231.) Pigs at the Trough by Arianna Huffington
232.) Pinocchio by Carlo Collodi
233.) Please Kill Me: The Uncensored Oral History of Punk Legs McNeil and Gillian McCain
234.) The Polysyllabic Spree by Nick Hornby
235.) The Portable Dorothy Parker by Dorothy Parker
236.) The Portable Nietzche by Fredrich Nietzche
237.) The Price of Loyalty: George W. Bush, the White House, and the Education of Paul O’Neill by Ron Suskind
238.) Pride and Prejudice by Jane Austen
239.) Property by Valerie Martin
240.) Pushkin: A Biography by T. J. Binyon
241.) Pygmalion by George Bernard Shaw
242.) Quattrocento by James Mckean
243.) A Quiet Storm by Rachel Howzell Hall
244.) Rapunzel by Grimm Brothers
245.) The Raven by Edgar Allan Poe
246.) The Razor’s Edge by W. Somerset Maugham
247.) Reading Lolita in Tehran: A Memoir in Books by Azar Nafisi
248.) Rebecca by Daphne du Maurier
249.) Rebecca of Sunnybrook Farm by Kate Douglas Wiggin
250.) The Red Tent by Anita Diamant
251.) Rescuing Patty Hearst: Memories From a Decade Gone Mad by Virginia Holman
252.) The Return of the King: The Lord of the Rings Book 3 by J. R. R. Tolkien
253.) R Is for Ricochet by Sue Grafton
254.) Rita Hayworth by Stephen King
255.) Robert’s Rules of Order by Henry Robert
256.) Roman Holiday by Edith Wharton
257.) Romeo and Juliet by William Shakespeare .
258.) A Room of One’s Own by Virginia Woolf
259.) A Room with a View by E. M. Forster
260.) Rosemary’s Baby by Ira Levin
270.) The Rough Guide to Europe, 2003 Edition
271.) Sacred Time by Ursula Hegi
272.) Sanctuary by William Faulkner
273.) Savage Beauty: The Life of Edna St. Vincent Millay by Nancy Milford
274.) Say Goodbye to Daisy Miller by Henry James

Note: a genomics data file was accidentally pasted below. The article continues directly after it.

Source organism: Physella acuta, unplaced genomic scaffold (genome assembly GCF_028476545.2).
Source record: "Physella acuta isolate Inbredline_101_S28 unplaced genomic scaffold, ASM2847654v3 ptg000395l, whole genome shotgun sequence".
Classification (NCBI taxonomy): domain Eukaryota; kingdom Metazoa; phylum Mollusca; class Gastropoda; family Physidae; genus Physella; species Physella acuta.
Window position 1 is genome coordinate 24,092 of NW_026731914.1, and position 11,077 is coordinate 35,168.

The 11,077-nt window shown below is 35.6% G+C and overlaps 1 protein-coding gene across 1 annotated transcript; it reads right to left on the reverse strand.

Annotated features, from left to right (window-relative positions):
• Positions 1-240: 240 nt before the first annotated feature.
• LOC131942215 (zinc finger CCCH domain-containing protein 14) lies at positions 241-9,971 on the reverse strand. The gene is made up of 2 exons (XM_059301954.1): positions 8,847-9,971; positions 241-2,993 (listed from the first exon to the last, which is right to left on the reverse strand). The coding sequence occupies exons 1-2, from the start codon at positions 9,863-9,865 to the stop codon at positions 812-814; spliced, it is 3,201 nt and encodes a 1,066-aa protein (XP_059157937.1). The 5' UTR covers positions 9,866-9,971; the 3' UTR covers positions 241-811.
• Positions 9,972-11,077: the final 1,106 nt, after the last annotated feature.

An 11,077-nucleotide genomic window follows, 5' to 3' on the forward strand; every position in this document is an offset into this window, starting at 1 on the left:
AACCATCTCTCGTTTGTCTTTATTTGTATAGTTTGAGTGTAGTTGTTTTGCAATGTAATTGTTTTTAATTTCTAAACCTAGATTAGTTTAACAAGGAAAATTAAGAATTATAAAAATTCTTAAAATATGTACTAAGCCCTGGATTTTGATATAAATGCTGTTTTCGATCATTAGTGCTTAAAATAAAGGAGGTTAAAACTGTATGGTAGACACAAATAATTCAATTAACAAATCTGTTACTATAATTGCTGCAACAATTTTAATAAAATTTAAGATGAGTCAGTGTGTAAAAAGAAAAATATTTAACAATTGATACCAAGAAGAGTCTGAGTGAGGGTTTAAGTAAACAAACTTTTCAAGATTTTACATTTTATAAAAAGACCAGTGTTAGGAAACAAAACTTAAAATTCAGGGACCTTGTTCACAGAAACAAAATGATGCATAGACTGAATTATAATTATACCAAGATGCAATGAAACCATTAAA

275.) The Scarecrow of Oz by Frank L. Baum
276.) The Scarlet Letter by Nathaniel Hawthorne
277.) Seabiscuit: An American Legend by Laura Hillenbrand
278.) The Second Sex by Simone de Beauvoir
279.) The Secret Life of Bees by Sue Monk Kidd
280.) Secrets of the Flesh: A Life of Colette by Judith Thurman
281.) Selected Letters of Dawn Powell: 1913-1965 by Dawn Powell
282.) Sense and Sensibility by Jane Austen
283.) A Separate Peace by John Knowles
284.) Several Biographies of Winston Churchill
285.) Sexus by Henry Miller
286.) The Shadow of the Wind by Carlos Ruiz Zafon
287.) Shane by Jack Shaefer
288.) The Shining by Stephen King
289.) Siddhartha by Hermann Hesse
290.) S Is for Silence by Sue Grafton
291.) Slaughter-house Five by Kurt Vonnegut
292.) Small Island by Andrea Levy
293.) Snows of Kilimanjaro by Ernest Hemingway
294.) Snow White and Rose Red by Grimm Brothers
295.) Social Origins of Dictatorship and Democracy: Lord and Peasant in the Making of the Modern World by Barrington Moore
296.) The Song of Names by Norman Lebrecht
297.) Song of the Simple Truth: The Complete Poems of Julia de Burgos by Julia de Burgos
298.) The Song Reader by Lisa Tucker
299.) Songbook by Nick Hornby
300.) The Sonnets by William Shakespeare
301.) Sonnets from the Portuegese by Elizabeth Barrett Browning
302.) Sophie’s Choice by William Styron
303.) The Sound and the Fury by William Faulkner
304.) Speak, Memory by Vladimir Nabokov
305.) Stiff: The Curious Lives of Human Cadavers by Mary Roach
306.) The Story of My Life by Helen Keller
307.) A Streetcar Named Desiree by Tennessee Williams
308.) Stuart Little by E. B. White
309.) Sun Also Rises by Ernest Hemingway
310.) Swann’s Way by Marcel Proust
311.) Swimming with Giants: My Encounters with Whales, Dolphins and Seals by Anne Collett
312.) Sybil by Flora Rheta Schreiber
313.) A Tale of Two Cities by Charles Dickens
314.) Tender Is The Night by F. Scott Fitzgerald
315.) Term of Endearment by Larry McMurtry
316.) Time and Again by Jack Finney
317.) The Time Traveler’s Wife by Audrey Niffenegger
318.) To Have and Have Not by Ernest Hemingway
319.) To Kill a Mockingbird by Harper Lee
320.) The Tragedy of Richard III by William Shakespeare
321.) A Tree Grows in Brooklyn by Betty Smith
322.) The Trial by Franz Kafka
323.) The True and Outstanding Adventures of the Hunt Sisters by Elisabeth Robinson
324.) Truth & Beauty: A Friendship by Ann Patchett
325.) Tuesdays with Morrie by Mitch Albom
326.) Ulysses by James Joyce
327.) The Unabridged Journals of Sylvia Plath 1950-1962 by Sylvia Plath
328.) Uncle Tom’s Cabin by Harriet Beecher Stowe
329.) Unless by Carol Shields
330.) Valley of the Dolls by Jacqueline Susann
331.) The Vanishing Newspaper by Philip Meyers
332.) Vanity Fair by William Makepeace Thackeray
333.) Velvet Underground’s The Velvet Underground and Nico (Thirty Three and a Third
series) by Joe Harvard
334.) The Virgin Suicides by Jeffrey Eugenides